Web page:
10 Frugal Kitchen Tips For The Holiday Hostess

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The holiday season is just around the corner. If you are hosting a holiday dinner, now is the time to start preparing. I know it’s tough to think about this early, but planning ahead will help you save time and money. Waiting until the last minute can cause you to go overboard with your spending and, gasp, pay full price! Here are 10 tips to help you create a budget friendly holiday dinner.

1. Set a budget - How much can you afford to spend on the holiday meal? Depending on how many guests you are hosting, buying the food for a large group can get expensive. Set a realistic budget for yourself and try not to go over it.

2. Create your menu - Take some time to decide what you plan to serve. Are you cooking the whole meal or will family members bring a dish? If your guests are bringing something, do you know what they will bring? Make sure to contact family members early enough so everyone knows what their responsibilities are. If you are looking for some budget friendly holiday meals, take a look at some ideas here.

3. Make a shopping list- Now that you have your menu, it’s time to decide what you need. Take a look at the ingredients you will need for each dish and write down what you need to buy. Chances are you will probably have some items on hand, so you can start setting those aside (see tip #6). If you do not have the necessary ingredients on hand, add those items to your shopping list.

4. Watch the sale ads -Take a look at your grocery ad and start comparing what is on sale (match your coupons to the sale items for even more savings) and what you need from your shopping list. Try to buy a little bit each week so you are not stuck overpaying the week of the holiday. This tip can go a long way to help you budget. Spending $20-$30 over 5-6 weeks isn't nearly as bad as spending $120-$180 at once.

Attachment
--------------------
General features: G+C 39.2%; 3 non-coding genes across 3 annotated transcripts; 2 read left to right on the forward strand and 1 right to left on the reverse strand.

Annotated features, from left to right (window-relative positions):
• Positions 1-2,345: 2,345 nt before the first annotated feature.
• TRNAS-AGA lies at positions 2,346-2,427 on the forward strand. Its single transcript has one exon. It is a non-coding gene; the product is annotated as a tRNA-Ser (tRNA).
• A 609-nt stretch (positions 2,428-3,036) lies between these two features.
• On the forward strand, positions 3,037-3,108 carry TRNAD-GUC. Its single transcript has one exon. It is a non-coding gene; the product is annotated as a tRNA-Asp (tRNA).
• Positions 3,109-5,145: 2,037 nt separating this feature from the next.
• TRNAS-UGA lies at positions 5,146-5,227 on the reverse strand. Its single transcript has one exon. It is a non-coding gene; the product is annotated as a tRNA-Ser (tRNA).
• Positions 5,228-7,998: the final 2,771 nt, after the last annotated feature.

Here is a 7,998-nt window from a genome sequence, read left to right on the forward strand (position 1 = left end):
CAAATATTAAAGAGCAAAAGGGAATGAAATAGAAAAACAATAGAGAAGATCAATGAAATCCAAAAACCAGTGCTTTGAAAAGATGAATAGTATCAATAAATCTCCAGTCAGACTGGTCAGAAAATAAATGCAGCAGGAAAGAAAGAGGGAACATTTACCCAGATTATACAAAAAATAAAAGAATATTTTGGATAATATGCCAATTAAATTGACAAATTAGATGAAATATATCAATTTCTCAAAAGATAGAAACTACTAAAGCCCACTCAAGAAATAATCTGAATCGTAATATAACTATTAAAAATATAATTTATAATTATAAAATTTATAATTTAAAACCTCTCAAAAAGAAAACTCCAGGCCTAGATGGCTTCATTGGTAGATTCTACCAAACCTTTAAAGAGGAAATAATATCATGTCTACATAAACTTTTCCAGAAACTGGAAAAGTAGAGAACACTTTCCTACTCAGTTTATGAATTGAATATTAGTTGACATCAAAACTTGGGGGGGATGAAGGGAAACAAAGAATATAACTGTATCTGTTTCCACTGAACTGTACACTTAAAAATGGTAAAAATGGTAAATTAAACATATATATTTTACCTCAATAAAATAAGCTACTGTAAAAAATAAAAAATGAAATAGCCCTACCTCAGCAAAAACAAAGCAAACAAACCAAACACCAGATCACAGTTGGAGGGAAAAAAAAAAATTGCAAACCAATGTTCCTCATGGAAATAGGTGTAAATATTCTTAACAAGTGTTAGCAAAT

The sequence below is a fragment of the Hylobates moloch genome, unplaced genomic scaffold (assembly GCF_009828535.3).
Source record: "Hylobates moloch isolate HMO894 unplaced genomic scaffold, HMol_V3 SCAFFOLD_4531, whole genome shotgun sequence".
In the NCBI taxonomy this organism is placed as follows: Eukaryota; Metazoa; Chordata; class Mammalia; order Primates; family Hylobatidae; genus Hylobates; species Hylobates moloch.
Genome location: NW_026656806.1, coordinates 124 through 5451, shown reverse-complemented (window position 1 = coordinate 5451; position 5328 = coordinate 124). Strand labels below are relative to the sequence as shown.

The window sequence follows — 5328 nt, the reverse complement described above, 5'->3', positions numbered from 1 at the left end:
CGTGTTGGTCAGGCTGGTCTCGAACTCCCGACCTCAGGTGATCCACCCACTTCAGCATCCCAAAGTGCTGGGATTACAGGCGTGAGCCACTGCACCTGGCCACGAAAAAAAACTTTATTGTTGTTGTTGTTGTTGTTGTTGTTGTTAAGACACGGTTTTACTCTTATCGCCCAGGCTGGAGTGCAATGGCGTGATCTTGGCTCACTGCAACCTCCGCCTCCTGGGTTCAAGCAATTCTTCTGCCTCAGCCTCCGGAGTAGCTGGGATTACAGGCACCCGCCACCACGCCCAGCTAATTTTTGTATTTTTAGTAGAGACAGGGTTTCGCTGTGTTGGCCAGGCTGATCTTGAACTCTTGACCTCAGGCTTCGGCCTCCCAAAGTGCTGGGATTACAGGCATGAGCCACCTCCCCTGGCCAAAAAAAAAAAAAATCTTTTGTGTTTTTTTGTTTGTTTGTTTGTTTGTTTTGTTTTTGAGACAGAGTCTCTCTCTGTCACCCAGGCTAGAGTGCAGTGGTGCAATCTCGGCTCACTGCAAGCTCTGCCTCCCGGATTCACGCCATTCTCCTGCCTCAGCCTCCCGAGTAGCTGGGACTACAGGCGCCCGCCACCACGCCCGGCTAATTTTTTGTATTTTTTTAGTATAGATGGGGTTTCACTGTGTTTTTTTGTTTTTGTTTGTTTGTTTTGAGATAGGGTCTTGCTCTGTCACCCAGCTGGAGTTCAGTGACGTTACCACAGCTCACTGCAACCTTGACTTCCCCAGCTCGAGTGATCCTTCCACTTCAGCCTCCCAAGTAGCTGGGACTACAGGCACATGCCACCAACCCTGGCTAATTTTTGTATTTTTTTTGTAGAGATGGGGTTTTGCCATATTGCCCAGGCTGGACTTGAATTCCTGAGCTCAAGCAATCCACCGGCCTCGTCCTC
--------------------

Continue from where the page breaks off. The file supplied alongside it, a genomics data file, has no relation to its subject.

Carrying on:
5. Buy the store brand - Using the store brand for cooking is a great way to save money any time of the year but it can add up to big savings during the holiday season. Don’t be afraid to try this tip to help save money in your holiday food budget.

6. Keep everything in one place- If you are buying a few items each week to prepare for your holiday meals, keep them in a separate place so you and/or your family members don’t get tempted to eat it beforehand. You wouldn’t want to start cooking and realize half your ingredients are gone!

7. Freeze what you can- Once you have your necessary ingredients, start reviewing your menu. Is there anything you and make ahead of time and freeze? This is a great way to cut down on the amount of work you need to do on the actual day your guests will arrive. My mom makes this baked potato salad recipe that freezes very well and is always a big hit. Her tip is to stir it in the last 15-20 minutes so everything blends together.

8. Make your own table decorations - No need to buy expensive themed items to make your house more festive for the season. Try creating your own! Better yet - did your child create something for the holiday at school? Use this as a centerpiece for something different. My grandma used a paper mache turkey my dad made in kindergarten as her centerpiece for Thanksgiving for years! Women's Day has some creative ideas here and here. All You magazine also has some great ideas here and here.

9. Clean ahead of time - Will you be using your good china for the holiday meal or your holiday-themed cloth napkins? Chances are you use these once a year so they probably need to be washed. Are there other tasks like this in your kitchen? Make a list of everything that needs to be done and add a few of these little jobs to your calendar each day. You don’t want to spend the night before trying to clean and cook, you will be exhausted and in no mood to enjoy the holiday. Breaking the tasks down into smaller steps you can do each day will save you time and energy.

10. Start preparing for next year-
It’s hard to think about, but once the holiday is over, start shopping for next year to find the best deals. You can usually find holiday themed items like napkins, paper plates, cups and other decorative items 75%-90% after the holiday. Shop the sale racks and put those items away to be used next year.

These tips can help you get a head start on your holiday plans to make sure you stay within your budget. Do you have a favorite frugal holiday tip? If so, I’d love to hear it! Please feel free to leave a comment with your favorite tip.

Jenny Kerr is the creator of The Jenny Pincher and savings expert for the single girl. Visit The Jenny Pincher to learn more.

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